Money Wise--Perking Up an Espresso

It's no big secret, we Americans absolutely love a good meal. And some folks have to have something sweet after they eat. Others may go for a cup of coffee, or even an espresso. If you go for the latter, you can make one yourself very easily that doesn't cost nearly as much as buying one out.

"The hallmark of a fine espresso is a layer of golden foam on top of the coffee," explained Sharon Franke, food appliances director at the Good Housekeeping Institute. "It's called 'crema' in Italian."

And now four machines promise to deliver the finest Italian-style coffee in the comfort of your all-American kitchen. But Good Housekeeping quickly found one of these contenders, the Hamilton Beach Cappucino Plus, ran out of steam in a crucial test.

"We didn't see as much crema consistently as we did with the other machines," reported Franke.

So if crema is the gold standard in testing, which machine produced the most gold? "Our top choice was the Krups; we thought the taste of the coffee was the smoothest, the richest the most delicious from the Krups," said Franke.

In other words, it creamed the competition. Though Good Housekeeping says there was an average American joe that also impressed, also known as Mr. Coffee. "We've found that the European brands that have a long history with cappuccino and espresso make better machines, but you know it was a pleasant surprise to see an inexpensive American brand could deliver a good cup of coffee," Franke said.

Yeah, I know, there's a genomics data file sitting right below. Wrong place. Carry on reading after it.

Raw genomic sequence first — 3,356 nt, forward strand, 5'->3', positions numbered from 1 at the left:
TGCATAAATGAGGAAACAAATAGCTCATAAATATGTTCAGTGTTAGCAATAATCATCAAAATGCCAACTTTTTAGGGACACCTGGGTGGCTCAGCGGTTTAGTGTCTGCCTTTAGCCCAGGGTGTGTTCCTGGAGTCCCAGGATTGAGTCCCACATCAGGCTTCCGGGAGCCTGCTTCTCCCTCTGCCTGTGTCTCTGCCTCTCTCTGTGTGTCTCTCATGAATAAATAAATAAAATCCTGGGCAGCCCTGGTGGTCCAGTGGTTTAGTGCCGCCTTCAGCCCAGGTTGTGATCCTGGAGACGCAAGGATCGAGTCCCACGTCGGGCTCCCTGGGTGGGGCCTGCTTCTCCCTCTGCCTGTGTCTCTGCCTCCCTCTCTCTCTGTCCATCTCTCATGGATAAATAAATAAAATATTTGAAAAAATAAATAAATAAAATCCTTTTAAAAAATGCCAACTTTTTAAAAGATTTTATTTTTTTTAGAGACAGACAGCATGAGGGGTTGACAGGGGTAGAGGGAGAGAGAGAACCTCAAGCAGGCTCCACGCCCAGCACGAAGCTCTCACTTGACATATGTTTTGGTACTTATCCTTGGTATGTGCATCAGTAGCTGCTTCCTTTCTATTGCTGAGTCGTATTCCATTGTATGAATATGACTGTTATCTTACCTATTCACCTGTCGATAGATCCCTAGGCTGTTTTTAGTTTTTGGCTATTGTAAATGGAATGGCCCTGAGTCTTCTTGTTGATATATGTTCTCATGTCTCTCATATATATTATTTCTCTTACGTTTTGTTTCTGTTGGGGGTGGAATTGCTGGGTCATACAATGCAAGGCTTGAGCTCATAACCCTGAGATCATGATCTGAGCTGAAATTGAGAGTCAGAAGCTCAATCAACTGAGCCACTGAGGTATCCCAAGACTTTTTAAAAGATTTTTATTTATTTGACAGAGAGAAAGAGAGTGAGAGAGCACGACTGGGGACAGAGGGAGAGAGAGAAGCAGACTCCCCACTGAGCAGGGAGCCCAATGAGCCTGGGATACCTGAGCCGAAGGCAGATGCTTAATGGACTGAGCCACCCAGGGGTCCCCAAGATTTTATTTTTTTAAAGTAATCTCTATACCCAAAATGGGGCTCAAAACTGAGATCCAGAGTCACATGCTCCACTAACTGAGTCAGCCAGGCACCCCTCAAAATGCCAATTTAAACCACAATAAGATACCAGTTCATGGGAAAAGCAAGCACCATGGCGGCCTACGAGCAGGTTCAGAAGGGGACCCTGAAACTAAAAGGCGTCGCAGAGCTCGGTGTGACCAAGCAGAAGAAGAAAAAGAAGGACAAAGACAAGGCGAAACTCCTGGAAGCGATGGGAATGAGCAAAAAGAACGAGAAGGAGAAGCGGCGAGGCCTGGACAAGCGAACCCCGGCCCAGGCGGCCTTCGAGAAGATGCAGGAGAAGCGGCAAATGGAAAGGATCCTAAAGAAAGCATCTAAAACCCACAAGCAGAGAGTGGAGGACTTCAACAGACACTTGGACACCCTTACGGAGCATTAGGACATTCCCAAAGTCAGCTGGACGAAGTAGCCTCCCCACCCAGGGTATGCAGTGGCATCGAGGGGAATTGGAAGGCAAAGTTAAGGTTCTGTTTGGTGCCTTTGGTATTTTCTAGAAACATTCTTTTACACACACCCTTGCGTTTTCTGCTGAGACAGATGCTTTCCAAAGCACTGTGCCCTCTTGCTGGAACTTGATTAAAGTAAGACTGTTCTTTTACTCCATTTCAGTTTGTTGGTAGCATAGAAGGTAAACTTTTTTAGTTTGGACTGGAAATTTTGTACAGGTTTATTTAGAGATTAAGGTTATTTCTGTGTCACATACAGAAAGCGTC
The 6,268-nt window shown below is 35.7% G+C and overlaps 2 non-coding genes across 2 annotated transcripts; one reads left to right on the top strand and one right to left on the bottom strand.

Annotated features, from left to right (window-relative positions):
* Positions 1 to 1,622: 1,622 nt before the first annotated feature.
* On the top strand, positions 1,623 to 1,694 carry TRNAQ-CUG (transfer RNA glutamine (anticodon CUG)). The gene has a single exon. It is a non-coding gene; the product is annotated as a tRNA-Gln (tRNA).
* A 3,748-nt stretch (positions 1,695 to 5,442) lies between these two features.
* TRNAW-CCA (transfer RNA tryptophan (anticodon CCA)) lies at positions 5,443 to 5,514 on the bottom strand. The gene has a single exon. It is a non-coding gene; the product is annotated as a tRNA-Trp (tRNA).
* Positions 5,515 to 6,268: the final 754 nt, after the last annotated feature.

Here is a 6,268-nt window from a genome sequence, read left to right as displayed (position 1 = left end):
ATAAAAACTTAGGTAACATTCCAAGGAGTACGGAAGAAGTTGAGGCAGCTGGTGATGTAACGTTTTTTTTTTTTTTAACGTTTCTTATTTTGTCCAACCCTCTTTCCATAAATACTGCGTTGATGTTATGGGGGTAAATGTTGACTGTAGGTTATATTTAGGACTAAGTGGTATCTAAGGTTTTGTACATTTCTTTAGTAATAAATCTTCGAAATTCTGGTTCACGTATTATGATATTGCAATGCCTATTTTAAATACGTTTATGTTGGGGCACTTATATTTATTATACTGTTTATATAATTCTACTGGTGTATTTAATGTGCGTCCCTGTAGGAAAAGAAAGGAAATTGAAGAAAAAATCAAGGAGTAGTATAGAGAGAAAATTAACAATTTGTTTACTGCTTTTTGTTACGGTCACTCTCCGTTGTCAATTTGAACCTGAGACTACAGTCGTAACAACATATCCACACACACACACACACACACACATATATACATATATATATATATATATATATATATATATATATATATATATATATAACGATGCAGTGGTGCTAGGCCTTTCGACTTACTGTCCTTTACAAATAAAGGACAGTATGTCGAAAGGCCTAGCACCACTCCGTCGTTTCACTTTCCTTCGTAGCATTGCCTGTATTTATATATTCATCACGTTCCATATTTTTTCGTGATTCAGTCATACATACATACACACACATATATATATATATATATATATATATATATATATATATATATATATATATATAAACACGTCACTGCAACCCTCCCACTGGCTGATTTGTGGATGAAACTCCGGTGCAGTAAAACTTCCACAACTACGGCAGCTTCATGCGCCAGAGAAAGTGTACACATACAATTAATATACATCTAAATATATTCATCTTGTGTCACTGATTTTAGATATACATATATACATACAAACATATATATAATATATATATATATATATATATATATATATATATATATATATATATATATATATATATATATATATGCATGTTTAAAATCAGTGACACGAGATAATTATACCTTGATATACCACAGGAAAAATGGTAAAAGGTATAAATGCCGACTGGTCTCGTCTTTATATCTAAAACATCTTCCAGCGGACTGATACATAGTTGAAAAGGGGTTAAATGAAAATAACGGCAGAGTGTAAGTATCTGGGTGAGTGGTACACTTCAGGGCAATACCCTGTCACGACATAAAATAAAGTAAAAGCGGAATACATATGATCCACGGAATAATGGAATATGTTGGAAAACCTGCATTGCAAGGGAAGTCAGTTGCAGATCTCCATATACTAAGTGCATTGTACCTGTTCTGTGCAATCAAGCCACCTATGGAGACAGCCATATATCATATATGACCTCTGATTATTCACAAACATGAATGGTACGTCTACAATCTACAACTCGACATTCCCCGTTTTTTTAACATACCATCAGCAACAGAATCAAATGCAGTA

That's Italian flare for only about $60.

Rounding out the count: the Delonghi L'espresso at $99 and the Hamilton Beach at $79.99.

And one footnote: if you really want your coffee the way the average Italian joe might have his, Good Housekeeping says you'll have to forgo the haute pump in favor of the humble percolator, like one from Delonghi. "When they drink coffee at home after dinner, they're more likely to use this type of machine," said Franke. "It doesn't produce crema; it just makes a strong, rich cup of coffee."

There is a downside to espresso machines. Good Housekeeping says they have a lot of pieces to wash and you have to wash them by hand.

If you have money questions you'd like answered in Money Wise, email

Reported by: Dmitra Denmark,